Dunedin residents, like most New Zealanders, regard Australia
as the most appealing overseas holiday destination, recently
collected data shows. Australia appealed to 80% of Dunedin
respondents to the Southern Cross Travel Insurance survey.
Out transtasman neighbour also received the highest overall
appeal ranking (77%) of any holiday destination by the more
than 2000 New Zealanders surveyed.
The second destination of choice for Dunedin residents was
the United Kingdom (77%), followed by North America (67%) and
the Pacific Islands (65%).
Nationally, the UK was also the second most appealing
destination (70%), while the Pacific Islands appealed to 63%
of respondents, and 62% found Western Europe and North
Dunedin residents were least likely to visit the Middle East,
65% saying it lacked holiday appeal. The Middle East was also
the least appealing destination overall (59%), followed by
North Africa and India and Nepal (49%).
Listed as not appealing by more than 40% of the Dunedin
respondents were Thailand, China, South Africa, North Africa,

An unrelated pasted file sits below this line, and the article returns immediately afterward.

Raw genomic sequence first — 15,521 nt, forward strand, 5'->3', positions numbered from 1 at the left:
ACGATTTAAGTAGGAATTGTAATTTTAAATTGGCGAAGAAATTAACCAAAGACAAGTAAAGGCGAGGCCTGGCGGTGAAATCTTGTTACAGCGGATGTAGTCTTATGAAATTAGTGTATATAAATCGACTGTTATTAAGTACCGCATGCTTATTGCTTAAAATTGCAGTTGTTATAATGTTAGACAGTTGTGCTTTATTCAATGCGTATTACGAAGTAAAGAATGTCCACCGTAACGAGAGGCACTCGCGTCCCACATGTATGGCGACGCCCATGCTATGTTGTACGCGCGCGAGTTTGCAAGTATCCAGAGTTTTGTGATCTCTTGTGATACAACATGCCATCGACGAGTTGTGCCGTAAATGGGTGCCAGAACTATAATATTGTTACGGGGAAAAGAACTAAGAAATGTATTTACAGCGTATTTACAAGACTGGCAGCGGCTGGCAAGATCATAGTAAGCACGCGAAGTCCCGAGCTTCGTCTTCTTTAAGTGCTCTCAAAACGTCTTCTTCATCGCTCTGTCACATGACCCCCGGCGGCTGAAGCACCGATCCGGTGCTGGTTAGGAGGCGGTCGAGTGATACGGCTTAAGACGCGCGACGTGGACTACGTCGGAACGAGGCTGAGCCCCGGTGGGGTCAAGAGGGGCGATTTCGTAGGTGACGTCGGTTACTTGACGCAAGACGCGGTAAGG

India and Nepal, Southeast Asia and East Asia.
Other places included in the survey were Japan, Eastern
Europe, South America and the Caribbean.
The survey showed despite Australia's popularity, almost one
in every ten New Zealanders had little or no desire to cross
It also revealed the Pacific Islands did not appeal to almost
one in every five Kiwis and that Japan was the most appealing
Southern Cross Travel Insurance chief executive Craig
Morrison said the survey ''put into perspective'' notions
that New Zealanders were intrepid travellers.
But he said the biggest surprise was there appeared to be
little difference in travel preferences between young
travellers and those a lot older.
Survey respondents were grouped in age brackets of less than
30 years, 30-39 years, 40-49 years and 50 years or older.
The most popular destination for each age bracket was
Australia, followed by the UK for all respondents except
those aged between 30 and 39 years, who favoured the
''Whether younger people are becoming more conservative or
older people more adventurous in their travel choices is hard
to say. What we do know is that older travellers are forming
a larger part of our market.
''Many are in very good health and there is nothing
restricting them if they have the means and the desire to
travel,'' Mr Morrison said.
The survey also identified travel preferences according to
Younger residents with no children were most attracted by
Australia, Western Europe and the UK; families with children
under 18 years preferred Australia, the Pacific Islands and
the UK; families with adult children favoured Australia,
North America and the UK; and older residents with no
children were the most likely of all to visit Australia (80%)
as well as the UK.